The characters shown here are pretty one-note, with only Moses and Ramesses getting anything to really work with. But even they are nowhere near as fleshed-out as they should be, especially considering the running time for this movie. The main reason for this has to be because the relationships between the characters are given so little development. The dynamic between Moses and Ramesses, despite giving a faint air that it’s important and has emotional weight to it, is extremely flat with the two coming across more as mild acquaintances rather than brothers who grew up together. A perfect example of this is when Moses tries one last time to convince Ramesses to free his people before the tenth plague hits, as he doesn’t want innocents to die. While all this is clearly the intention, the performances and writing for both characters fail to engage and the scene as a whole flops.

The other glaring non-connection (or at least, the next biggest) is between Moses and Zipporah, which is essentially a drive-by romance; the two have their meet cute moment and then are suddenly married with a kid; that is literally the most development their relationship gets. Because of this, any attempts to wring drama out of Moses’ dilemma of having to leave his family to save his people fall short. Possibly the only relationship that works is between Ramesses and his infant son. Joel Edgerton, who is almost unrecognisable in this role thanks to the makeup work, does a really good job as a loving father to his child and his reaction to the child’s death as part of the tenth plague is the most emotion shown on screen for the entire running time, not to mention his actions following it. No *SPOILER* for that moment, because Exodus just seems to be a story that people learn in-utero.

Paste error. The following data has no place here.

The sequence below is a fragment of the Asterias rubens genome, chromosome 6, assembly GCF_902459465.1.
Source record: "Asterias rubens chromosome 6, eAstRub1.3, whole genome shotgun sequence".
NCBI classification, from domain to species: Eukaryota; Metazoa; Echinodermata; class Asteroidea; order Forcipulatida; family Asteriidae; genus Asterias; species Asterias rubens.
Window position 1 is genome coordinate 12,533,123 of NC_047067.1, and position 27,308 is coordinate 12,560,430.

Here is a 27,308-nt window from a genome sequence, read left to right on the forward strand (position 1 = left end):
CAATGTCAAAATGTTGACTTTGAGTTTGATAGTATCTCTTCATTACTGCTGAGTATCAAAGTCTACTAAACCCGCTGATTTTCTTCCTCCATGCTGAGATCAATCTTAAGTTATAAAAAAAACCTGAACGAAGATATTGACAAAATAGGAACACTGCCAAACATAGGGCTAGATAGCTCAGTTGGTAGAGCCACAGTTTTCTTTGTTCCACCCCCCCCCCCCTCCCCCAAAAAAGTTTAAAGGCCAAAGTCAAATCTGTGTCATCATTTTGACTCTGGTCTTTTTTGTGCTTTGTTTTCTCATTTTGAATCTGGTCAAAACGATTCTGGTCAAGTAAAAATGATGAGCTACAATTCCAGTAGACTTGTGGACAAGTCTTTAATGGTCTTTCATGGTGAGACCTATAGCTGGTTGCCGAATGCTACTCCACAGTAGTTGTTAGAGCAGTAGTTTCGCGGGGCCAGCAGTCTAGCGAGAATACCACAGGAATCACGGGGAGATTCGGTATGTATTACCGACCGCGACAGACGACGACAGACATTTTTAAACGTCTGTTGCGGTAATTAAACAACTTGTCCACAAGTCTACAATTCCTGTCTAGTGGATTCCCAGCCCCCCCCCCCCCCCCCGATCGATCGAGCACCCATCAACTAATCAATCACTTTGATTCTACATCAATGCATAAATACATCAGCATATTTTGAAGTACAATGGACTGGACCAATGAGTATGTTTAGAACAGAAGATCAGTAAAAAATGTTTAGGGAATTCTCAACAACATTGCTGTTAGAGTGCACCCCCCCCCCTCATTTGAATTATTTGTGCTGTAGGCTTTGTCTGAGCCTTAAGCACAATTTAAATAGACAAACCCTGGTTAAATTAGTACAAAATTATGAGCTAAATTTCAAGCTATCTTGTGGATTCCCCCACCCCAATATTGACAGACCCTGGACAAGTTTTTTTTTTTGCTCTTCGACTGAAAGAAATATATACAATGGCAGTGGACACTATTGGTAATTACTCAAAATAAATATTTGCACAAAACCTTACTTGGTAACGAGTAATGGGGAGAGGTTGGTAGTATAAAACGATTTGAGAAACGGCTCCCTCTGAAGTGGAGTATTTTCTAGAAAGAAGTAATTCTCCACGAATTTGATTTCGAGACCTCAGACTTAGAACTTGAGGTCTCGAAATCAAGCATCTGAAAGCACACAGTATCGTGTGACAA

Actually, speaking of which, one of the major problems with the plot is that it makes assumptions on how much the audience knows about the book of Exodus. This includes minor details about Moses’ sister and mother that are very poorly explained and, once their direct purpose is fulfilled, the characters vanish from the film entirely. Joshua, played by Aaron "Gatorade me, bitch!" Paul and better known as Moses’ assistant, is shown in many a scene but his real purpose isn’t explained on screen either. To add insult to injury, the ‘golden calf’ incident, a rather important part of the original tale that Joshua played a key role in, is noticeably absent, robbing this film of yet another opportunity for narrative depth. While some may argue that this film would inexorably be aimed at Christians who probably the entire Bible inside-and-out and that it can afford to leave some details out, let’s not forget that this is a major Hollywood production meant for a widespread audience, some of whom (like myself, admittedly) aren’t as familiar with the source material. It honestly comes across as trying to have your cake and eat it too when it comes to its target demographic and trying to please everyone, a goal that this film didn’t do so well at.